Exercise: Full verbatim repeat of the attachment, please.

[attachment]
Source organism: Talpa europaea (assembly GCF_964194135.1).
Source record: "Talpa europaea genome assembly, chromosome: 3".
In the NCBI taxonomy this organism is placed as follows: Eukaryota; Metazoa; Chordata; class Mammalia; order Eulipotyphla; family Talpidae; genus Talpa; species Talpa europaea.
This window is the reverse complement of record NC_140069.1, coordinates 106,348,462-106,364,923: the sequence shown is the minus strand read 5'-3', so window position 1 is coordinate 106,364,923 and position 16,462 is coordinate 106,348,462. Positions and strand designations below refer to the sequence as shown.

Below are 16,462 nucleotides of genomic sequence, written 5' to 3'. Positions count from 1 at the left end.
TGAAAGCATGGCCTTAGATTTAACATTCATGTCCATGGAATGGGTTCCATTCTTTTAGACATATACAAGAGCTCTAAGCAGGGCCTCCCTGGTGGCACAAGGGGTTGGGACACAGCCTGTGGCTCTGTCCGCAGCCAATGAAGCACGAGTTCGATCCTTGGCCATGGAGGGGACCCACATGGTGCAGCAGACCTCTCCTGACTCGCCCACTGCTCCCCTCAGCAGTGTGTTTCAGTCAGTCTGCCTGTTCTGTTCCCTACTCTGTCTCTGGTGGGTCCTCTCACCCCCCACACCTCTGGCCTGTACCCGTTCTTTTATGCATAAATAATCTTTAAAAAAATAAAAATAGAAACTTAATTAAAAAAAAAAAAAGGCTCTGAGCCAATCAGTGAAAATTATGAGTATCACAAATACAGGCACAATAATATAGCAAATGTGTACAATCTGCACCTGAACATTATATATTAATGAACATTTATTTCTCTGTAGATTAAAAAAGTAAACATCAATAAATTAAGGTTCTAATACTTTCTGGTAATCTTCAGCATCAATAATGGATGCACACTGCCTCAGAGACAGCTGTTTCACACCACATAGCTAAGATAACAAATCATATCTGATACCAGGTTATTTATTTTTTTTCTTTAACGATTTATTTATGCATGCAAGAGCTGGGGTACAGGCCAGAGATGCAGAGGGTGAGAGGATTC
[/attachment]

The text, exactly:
Source organism: Talpa europaea (assembly GCF_964194135.1).
Source record: "Talpa europaea genome assembly, chromosome: 3".
In the NCBI taxonomy this organism is placed as follows: Eukaryota; Metazoa; Chordata; class Mammalia; order Eulipotyphla; family Talpidae; genus Talpa; species Talpa europaea.
This window is the reverse complement of record NC_140069.1, coordinates 106,348,462-106,364,923: the sequence shown is the minus strand read 5'-3', so window position 1 is coordinate 106,364,923 and position 16,462 is coordinate 106,348,462. Positions and strand designations below refer to the sequence as shown.

Below are 16,462 nucleotides of genomic sequence, written 5' to 3'. Positions count from 1 at the left end.
TGAAAGCATGGCCTTAGATTTAACATTCATGTCCATGGAATGGGTTCCATTCTTTTAGACATATACAAGAGCTCTAAGCAGGGCCTCCCTGGTGGCACAAGGGGTTGGGACACAGCCTGTGGCTCTGTCCGCAGCCAATGAAGCACGAGTTCGATCCTTGGCCATGGAGGGGACCCACATGGTGCAGCAGACCTCTCCTGACTCGCCCACTGCTCCCCTCAGCAGTGTGTTTCAGTCAGTCTGCCTGTTCTGTTCCCTACTCTGTCTCTGGTGGGTCCTCTCACCCCCCACACCTCTGGCCTGTACCCGTTCTTTTATGCATAAATAATCTTTAAAAAAATAAAAATAGAAACTTAATTAAAAAAAAAAAAAGGCTCTGAGCCAATCAGTGAAAATTATGAGTATCACAAATACAGGCACAATAATATAGCAAATGTGTACAATCTGCACCTGAACATTATATATTAATGAACATTTATTTCTCTGTAGATTAAAAAAGTAAACATCAATAAATTAAGGTTCTAATACTTTCTGGTAATCTTCAGCATCAATAATGGATGCACACTGCCTCAGAGACAGCTGTTTCACACCACATAGCTAAGATAACAAATCATATCTGATACCAGGTTATTTATTTTTTTTCTTTAACGATTTATTTATGCATGCAAGAGCTGGGGTACAGGCCAGAGATGCAGAGGGTGAGAGGATTC